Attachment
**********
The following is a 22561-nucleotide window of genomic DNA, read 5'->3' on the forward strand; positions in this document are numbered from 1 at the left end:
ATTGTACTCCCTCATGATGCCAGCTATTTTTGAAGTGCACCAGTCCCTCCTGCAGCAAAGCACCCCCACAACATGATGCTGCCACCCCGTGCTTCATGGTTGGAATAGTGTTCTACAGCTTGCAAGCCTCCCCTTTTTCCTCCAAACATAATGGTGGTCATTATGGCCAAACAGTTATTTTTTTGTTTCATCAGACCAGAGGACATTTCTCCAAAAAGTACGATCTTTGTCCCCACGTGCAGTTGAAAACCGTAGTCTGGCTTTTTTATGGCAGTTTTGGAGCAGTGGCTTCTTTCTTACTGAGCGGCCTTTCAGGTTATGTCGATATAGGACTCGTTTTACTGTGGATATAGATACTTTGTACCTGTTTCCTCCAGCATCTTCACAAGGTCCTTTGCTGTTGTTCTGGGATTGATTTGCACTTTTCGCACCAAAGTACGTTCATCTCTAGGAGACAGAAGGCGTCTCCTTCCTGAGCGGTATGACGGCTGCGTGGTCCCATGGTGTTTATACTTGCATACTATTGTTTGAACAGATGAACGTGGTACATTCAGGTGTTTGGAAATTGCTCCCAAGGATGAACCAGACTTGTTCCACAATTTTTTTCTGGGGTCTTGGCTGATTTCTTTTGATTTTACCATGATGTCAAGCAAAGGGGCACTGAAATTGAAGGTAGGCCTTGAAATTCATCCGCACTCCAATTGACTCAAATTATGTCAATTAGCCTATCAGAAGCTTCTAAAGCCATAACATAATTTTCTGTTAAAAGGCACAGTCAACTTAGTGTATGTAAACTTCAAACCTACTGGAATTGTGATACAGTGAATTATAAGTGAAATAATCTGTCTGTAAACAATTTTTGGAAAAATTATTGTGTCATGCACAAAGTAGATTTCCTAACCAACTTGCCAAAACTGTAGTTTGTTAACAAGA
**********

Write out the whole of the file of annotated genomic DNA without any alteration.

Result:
The following is a 22561-nucleotide window of genomic DNA, read 5'->3' on the forward strand; positions in this document are numbered from 1 at the left end:
ATTGTACTCCCTCATGATGCCAGCTATTTTTGAAGTGCACCAGTCCCTCCTGCAGCAAAGCACCCCCACAACATGATGCTGCCACCCCGTGCTTCATGGTTGGAATAGTGTTCTACAGCTTGCAAGCCTCCCCTTTTTCCTCCAAACATAATGGTGGTCATTATGGCCAAACAGTTATTTTTTTGTTTCATCAGACCAGAGGACATTTCTCCAAAAAGTACGATCTTTGTCCCCACGTGCAGTTGAAAACCGTAGTCTGGCTTTTTTATGGCAGTTTTGGAGCAGTGGCTTCTTTCTTACTGAGCGGCCTTTCAGGTTATGTCGATATAGGACTCGTTTTACTGTGGATATAGATACTTTGTACCTGTTTCCTCCAGCATCTTCACAAGGTCCTTTGCTGTTGTTCTGGGATTGATTTGCACTTTTCGCACCAAAGTACGTTCATCTCTAGGAGACAGAAGGCGTCTCCTTCCTGAGCGGTATGACGGCTGCGTGGTCCCATGGTGTTTATACTTGCATACTATTGTTTGAACAGATGAACGTGGTACATTCAGGTGTTTGGAAATTGCTCCCAAGGATGAACCAGACTTGTTCCACAATTTTTTTCTGGGGTCTTGGCTGATTTCTTTTGATTTTACCATGATGTCAAGCAAAGGGGCACTGAAATTGAAGGTAGGCCTTGAAATTCATCCGCACTCCAATTGACTCAAATTATGTCAATTAGCCTATCAGAAGCTTCTAAAGCCATAACATAATTTTCTGTTAAAAGGCACAGTCAACTTAGTGTATGTAAACTTCAAACCTACTGGAATTGTGATACAGTGAATTATAAGTGAAATAATCTGTCTGTAAACAATTTTTGGAAAAATTATTGTGTCATGCACAAAGTAGATTTCCTAACCAACTTGCCAAAACTGTAGTTTGTTAACAAGA